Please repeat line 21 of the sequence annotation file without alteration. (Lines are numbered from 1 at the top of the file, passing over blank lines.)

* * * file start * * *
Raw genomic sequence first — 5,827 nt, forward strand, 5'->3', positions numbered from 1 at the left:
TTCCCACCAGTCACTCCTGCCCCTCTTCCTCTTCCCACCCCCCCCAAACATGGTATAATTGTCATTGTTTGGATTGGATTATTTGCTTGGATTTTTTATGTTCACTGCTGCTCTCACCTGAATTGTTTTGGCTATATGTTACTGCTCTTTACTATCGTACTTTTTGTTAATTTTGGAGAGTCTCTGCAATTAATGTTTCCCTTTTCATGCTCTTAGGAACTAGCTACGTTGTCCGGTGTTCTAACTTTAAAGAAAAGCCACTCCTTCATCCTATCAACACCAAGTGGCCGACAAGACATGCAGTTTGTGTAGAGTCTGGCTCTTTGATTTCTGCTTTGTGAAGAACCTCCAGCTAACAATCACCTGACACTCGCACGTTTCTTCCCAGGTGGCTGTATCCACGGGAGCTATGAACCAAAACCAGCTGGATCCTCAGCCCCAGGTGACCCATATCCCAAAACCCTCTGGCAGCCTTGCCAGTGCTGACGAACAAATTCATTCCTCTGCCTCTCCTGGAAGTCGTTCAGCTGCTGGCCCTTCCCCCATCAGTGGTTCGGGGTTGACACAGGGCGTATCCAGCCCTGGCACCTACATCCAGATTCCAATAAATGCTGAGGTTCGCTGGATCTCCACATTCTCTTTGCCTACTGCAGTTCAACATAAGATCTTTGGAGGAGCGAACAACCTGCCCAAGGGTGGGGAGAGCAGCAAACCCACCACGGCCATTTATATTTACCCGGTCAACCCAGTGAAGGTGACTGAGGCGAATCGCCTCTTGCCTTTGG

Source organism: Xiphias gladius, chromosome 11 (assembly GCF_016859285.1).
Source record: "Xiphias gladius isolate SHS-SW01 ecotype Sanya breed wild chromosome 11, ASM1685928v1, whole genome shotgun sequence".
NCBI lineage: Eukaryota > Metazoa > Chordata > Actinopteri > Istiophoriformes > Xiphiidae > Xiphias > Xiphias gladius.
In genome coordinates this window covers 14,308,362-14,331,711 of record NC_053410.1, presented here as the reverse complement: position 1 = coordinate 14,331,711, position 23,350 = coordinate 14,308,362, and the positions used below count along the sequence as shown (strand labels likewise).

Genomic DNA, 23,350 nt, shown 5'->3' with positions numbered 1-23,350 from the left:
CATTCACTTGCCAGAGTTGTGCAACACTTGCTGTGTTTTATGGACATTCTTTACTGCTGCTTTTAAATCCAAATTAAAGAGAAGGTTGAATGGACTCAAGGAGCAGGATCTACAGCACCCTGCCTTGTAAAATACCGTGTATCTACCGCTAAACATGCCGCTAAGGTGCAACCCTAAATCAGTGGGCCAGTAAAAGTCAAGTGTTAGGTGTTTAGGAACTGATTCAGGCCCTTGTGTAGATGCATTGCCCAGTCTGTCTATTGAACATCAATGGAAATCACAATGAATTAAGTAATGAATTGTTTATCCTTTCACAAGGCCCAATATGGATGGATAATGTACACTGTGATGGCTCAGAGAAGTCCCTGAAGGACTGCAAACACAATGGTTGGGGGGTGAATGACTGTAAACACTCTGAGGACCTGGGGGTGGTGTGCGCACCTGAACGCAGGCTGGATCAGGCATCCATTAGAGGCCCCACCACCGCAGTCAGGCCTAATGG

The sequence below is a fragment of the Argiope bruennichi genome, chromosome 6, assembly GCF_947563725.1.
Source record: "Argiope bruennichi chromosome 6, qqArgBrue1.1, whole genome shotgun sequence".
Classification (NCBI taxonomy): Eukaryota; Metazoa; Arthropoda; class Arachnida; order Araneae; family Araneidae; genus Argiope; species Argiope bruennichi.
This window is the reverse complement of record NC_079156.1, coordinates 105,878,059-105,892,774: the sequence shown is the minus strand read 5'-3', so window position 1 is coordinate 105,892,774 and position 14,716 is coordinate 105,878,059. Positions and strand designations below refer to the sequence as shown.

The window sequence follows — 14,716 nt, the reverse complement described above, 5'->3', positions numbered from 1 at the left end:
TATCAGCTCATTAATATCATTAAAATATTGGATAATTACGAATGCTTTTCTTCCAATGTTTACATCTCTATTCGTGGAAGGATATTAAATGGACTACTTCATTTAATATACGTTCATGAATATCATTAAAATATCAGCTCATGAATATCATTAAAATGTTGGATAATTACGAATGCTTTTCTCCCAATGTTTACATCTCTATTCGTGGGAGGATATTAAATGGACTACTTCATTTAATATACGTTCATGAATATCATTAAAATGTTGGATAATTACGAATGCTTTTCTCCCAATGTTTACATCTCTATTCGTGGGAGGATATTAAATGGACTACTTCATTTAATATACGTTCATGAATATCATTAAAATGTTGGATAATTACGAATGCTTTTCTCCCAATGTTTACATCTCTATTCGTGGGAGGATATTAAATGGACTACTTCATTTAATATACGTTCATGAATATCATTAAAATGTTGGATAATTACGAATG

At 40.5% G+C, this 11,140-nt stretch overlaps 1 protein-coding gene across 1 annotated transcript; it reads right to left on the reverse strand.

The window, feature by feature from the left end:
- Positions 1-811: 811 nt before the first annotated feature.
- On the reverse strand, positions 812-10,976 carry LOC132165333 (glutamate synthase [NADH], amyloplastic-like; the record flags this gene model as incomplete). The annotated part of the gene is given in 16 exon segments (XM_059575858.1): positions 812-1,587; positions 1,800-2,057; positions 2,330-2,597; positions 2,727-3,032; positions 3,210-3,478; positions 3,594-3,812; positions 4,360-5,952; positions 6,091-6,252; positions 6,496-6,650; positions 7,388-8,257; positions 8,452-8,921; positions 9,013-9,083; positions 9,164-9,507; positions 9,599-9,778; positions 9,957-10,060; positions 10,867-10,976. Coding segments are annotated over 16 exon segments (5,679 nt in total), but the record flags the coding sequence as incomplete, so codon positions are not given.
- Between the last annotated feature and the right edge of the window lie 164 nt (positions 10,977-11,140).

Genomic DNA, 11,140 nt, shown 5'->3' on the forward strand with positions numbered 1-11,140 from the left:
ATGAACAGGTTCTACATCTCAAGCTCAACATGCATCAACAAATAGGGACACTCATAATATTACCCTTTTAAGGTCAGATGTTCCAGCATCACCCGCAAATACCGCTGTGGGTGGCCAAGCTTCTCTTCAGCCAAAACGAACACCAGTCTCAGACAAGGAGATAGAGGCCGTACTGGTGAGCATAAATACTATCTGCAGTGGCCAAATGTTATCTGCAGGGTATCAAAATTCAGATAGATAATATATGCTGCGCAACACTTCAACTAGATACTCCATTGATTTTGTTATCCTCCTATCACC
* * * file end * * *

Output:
ATGAACAGGTTCTACATCTCAAGCTCAACATGCATCAACAAATAGGGACACTCATAATATTACCCTTTTAAGGTCAGATGTTCCAGCATCACCCGCAAATACCGCTGTGGGTGGCCAAGCTTCTCTTCAGCCAAAACGAACACCAGTCTCAGACAAGGAGATAGAGGCCGTACTGGTGAGCATAAATACTATCTGCAGTGGCCAAATGTTATCTGCAGGGTATCAAAATTCAGATAGATAATATATGCTGCGCAACACTTCAACTAGATACTCCATTGATTTTGTTATCCTCCTATCACC